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Toilet paper as syntactic sugar and the cost of forks

The last day of the Roundup was a lively one; perhaps the most lively in terms of sessions. Two of the talks I attended were centered around the possible forking of Java and Java Applet deployment in view of whether or not it’s too late for rich Internet applications implemented in Java. It was a fun morning; I highly recommend the audio for these two sessions.

It was intriguing to listen to the postulations and concerns of participants over the possibility of Java forking. The majority of them are not participants in Free/Open Source Software; they would fall mostly into the majority category of consuming F/OSS, which explains many of their concerns. I pointed out that forks of significant projects are very costly, and must have their own community with a very good reason for undertaking such an arduous effort. In my view, the governance of Java as F/OSS will be what determines whether or not if forks. I believe some long-standing F/OSS projects’ histories bear that out, based on what I have heard and read of Emacs, mutt, and similar projects. I think the parallel existence of the Java Community Process and open-sourced Java is going to be an interesting sociological experiment over the next years; personally I don’t think they will coexist that well for that long.

In the discussion on Applets, we got into the issue of Swing’s lack of a viable component model. One participant postulated that Swing was just fine when you “have experts who know what they’re doing”, and that (plus the 2 awesome 16oz. caffe americanos I had from Camp4 Coffee) prompted me to express the following view which I now share publicly before the rest of the world:

With all due respect to my fellow conference attendee, my view is that this “when you have experts” sentiment is a key reason why Java has only gone as far as it has. The bearded road apples (props to Scott Adams for that term) who insist on building their own everything have labored under a severe misapprehension. This particular air of condescension is what irks me the most within the Java community. It is that same spirit that disparages meaningful, productive suggestions as “syntactic sugar”; I hate that. Let’s apply that reasoning to another area of everyone’s everyday life.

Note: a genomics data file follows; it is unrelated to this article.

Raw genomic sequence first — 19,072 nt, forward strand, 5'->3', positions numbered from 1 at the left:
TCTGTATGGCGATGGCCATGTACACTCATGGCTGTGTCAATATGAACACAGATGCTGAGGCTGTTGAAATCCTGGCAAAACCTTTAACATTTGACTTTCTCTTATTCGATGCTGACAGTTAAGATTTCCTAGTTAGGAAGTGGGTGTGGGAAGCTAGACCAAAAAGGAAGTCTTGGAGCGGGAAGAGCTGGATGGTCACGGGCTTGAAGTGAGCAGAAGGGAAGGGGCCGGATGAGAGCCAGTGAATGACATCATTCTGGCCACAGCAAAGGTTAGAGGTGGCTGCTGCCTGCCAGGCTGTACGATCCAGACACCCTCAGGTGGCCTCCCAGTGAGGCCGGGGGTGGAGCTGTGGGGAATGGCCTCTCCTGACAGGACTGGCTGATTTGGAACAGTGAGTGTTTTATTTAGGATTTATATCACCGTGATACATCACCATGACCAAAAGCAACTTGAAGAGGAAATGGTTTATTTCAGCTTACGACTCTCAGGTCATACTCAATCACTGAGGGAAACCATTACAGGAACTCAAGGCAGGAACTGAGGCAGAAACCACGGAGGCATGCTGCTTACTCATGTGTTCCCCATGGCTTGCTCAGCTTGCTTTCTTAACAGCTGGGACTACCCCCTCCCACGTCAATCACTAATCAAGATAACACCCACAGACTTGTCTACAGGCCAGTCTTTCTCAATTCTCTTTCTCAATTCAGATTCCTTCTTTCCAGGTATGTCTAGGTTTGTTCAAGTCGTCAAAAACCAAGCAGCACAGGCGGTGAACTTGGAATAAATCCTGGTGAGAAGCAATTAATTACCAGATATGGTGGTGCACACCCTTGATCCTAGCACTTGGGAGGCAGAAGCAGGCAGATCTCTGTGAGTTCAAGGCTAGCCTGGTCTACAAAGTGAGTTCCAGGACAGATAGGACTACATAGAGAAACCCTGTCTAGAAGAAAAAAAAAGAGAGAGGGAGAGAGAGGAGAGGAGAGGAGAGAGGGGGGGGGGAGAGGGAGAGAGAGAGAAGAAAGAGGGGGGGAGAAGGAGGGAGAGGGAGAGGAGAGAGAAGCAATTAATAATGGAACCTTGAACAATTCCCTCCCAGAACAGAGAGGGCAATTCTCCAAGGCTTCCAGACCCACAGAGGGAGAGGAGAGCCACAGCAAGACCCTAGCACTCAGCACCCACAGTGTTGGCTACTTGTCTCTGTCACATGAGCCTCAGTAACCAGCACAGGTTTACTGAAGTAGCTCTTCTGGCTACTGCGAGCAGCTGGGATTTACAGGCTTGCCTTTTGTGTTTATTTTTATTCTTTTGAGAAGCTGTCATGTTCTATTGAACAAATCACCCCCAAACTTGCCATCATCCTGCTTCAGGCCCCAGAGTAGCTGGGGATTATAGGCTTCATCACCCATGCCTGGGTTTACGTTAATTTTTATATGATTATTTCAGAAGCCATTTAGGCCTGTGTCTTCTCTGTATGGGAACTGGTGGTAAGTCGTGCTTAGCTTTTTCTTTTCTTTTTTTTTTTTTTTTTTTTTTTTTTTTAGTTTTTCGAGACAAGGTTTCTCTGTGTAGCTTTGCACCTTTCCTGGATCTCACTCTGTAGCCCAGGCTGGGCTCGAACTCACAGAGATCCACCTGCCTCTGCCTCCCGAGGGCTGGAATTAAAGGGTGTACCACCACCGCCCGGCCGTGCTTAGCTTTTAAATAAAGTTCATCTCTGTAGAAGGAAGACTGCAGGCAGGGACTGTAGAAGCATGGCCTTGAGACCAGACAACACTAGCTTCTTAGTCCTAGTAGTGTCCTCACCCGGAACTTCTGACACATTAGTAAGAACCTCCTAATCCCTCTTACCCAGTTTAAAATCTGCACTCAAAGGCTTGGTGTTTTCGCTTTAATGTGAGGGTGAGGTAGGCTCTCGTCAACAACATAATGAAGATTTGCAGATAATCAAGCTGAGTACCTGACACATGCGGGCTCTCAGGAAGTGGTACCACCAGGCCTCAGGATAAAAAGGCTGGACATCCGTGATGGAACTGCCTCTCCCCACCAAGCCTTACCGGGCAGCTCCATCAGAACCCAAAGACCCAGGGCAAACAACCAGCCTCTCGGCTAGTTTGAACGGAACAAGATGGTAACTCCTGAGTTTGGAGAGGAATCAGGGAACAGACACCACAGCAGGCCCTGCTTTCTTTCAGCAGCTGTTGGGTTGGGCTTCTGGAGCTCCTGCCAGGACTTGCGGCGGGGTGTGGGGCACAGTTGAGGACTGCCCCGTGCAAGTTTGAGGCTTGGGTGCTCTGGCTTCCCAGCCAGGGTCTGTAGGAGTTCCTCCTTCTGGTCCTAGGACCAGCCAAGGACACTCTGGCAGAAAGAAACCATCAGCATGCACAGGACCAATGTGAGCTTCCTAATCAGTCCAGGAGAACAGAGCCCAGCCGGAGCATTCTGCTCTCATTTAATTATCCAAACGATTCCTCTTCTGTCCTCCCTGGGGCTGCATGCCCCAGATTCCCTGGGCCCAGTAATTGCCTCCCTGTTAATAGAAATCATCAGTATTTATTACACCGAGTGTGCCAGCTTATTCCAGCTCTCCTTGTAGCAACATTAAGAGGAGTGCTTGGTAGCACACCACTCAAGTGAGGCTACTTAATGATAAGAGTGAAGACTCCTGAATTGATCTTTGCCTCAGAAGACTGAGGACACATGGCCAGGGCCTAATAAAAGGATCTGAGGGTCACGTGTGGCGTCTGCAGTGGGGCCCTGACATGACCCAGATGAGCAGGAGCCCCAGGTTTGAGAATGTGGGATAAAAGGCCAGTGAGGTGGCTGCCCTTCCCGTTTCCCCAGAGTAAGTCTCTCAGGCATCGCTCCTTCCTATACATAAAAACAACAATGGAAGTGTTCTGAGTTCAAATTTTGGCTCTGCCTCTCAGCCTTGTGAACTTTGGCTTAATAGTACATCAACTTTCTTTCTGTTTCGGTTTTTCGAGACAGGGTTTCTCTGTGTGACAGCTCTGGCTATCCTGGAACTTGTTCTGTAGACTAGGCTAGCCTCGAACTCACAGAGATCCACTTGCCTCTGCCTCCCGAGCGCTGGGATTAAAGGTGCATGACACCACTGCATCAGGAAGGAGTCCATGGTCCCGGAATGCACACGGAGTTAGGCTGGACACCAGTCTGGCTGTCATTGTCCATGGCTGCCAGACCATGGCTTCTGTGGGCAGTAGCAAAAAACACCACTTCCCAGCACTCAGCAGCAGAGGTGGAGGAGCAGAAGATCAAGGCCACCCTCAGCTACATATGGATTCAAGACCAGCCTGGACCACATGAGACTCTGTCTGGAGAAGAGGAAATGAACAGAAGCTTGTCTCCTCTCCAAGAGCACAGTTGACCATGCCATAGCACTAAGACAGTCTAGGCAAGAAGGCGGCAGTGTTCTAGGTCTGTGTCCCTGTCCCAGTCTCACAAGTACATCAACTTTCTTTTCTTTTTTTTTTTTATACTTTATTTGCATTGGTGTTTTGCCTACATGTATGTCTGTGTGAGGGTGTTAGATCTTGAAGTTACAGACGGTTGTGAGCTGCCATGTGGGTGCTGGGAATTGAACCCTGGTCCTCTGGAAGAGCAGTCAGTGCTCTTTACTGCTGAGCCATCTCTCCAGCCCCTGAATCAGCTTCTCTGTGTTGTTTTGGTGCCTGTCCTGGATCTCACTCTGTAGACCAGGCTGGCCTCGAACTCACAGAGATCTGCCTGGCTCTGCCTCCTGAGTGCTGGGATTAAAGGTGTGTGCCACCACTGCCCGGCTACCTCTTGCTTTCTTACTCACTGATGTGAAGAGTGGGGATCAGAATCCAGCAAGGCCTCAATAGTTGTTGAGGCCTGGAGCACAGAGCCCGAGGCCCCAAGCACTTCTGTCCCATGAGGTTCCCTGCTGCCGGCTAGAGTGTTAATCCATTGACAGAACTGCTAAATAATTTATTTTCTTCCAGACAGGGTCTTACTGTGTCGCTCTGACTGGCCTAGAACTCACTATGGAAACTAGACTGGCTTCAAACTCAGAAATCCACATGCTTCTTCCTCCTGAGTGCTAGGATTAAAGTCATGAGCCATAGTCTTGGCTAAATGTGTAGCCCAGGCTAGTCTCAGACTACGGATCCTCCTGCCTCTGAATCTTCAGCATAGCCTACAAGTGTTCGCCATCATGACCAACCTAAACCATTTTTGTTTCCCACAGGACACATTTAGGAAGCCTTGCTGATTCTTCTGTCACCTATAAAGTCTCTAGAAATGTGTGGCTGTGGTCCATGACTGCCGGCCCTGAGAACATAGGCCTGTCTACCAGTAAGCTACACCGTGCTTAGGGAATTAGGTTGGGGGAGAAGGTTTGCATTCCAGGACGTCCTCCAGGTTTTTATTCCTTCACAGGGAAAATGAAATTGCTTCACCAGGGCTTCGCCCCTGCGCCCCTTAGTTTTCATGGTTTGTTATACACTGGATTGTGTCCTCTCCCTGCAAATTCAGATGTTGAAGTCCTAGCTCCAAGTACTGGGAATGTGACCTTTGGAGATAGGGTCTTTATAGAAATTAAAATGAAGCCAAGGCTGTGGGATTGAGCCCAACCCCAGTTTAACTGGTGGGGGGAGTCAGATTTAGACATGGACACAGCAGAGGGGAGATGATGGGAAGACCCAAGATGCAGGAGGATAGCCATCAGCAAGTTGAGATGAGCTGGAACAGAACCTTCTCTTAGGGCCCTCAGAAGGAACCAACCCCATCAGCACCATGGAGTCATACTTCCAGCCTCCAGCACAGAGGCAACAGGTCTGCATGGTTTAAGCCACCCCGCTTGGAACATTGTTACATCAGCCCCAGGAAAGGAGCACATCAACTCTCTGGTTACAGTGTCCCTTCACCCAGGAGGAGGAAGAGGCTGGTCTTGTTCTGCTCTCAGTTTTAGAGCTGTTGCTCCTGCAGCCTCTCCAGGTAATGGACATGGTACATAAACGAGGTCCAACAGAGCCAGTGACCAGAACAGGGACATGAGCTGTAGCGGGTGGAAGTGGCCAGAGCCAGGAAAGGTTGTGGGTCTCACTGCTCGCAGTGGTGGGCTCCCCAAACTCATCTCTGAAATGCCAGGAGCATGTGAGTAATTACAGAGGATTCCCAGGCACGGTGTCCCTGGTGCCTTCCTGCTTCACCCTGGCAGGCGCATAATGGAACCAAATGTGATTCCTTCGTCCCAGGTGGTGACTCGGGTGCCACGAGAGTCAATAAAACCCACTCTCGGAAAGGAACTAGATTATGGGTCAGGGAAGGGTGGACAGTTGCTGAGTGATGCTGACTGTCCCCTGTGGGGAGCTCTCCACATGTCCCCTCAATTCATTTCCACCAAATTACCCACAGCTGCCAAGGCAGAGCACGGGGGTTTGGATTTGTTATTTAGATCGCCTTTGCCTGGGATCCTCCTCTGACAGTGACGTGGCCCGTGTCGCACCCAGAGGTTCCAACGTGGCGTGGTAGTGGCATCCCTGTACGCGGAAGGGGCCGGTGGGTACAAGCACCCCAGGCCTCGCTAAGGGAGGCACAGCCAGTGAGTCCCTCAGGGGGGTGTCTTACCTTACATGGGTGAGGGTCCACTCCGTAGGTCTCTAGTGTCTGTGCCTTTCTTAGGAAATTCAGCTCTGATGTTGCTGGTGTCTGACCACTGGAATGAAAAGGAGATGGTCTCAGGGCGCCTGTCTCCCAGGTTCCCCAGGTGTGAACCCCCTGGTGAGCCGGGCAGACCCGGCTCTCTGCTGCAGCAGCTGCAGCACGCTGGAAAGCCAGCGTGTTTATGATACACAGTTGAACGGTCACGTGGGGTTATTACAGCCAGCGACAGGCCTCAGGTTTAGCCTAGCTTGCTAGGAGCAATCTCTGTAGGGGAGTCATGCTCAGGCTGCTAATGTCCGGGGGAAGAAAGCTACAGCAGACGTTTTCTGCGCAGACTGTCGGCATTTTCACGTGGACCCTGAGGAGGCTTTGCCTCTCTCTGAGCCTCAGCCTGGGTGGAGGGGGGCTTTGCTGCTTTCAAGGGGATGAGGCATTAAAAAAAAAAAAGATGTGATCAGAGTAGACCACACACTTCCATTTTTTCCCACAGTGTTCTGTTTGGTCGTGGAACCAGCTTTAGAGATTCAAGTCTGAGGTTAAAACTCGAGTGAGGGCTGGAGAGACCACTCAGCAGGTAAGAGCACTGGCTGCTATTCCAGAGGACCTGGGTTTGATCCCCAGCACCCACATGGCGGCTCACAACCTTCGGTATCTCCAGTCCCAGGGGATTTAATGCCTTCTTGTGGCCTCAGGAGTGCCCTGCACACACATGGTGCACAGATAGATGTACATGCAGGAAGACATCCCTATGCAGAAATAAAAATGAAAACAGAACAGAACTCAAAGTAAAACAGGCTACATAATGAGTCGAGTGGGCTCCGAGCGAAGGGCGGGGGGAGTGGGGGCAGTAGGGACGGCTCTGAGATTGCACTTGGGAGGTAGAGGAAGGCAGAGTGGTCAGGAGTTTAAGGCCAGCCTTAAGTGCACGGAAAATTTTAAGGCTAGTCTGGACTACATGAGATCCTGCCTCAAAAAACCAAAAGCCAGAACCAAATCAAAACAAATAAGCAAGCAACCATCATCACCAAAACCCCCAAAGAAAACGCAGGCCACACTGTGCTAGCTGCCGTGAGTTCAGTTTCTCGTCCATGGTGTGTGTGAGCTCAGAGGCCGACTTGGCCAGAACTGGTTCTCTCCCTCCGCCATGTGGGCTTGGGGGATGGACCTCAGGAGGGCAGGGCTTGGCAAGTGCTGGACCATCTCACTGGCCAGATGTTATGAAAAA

Toilet paper is syntactic sugar. There’s already an adequately functioning alternative for that given task, namely one’s hand. So why not use that? It works, doesn’t it? Yes, but I find the “syntactic sugar” of toilet paper to have a compelling “value proposition” (props to Joe Nuxoll for reinfecting my mind with that term ;-) ).

I don’t want to wipe with my hand, and I don’t want to use Java as my language for rich Internet apps, web applications, or anything else that is not heavy lifting to which the Java language is well-suited, which seems to be an ever-dwindling category of problem domains. The fruition of the dynamic has arrived; embrace it, you’ll be glad you did.

It’s been a great week; another wonderful Open Space event. Thanks, Bruce. Thanks, Java Posse. See you next year I hope.


2 thoughts on “Toilet paper as syntactic sugar and the cost of forks”

  1. Wow, what a visual … and an excellent analogy. Unfortunately, I was in the middle of a turkey and cheese hoagie as I read your well-worded post. Just the other day I heard the same lame “syntactic sugar” argument with respect to the argument that anonymous inner classes are closures.

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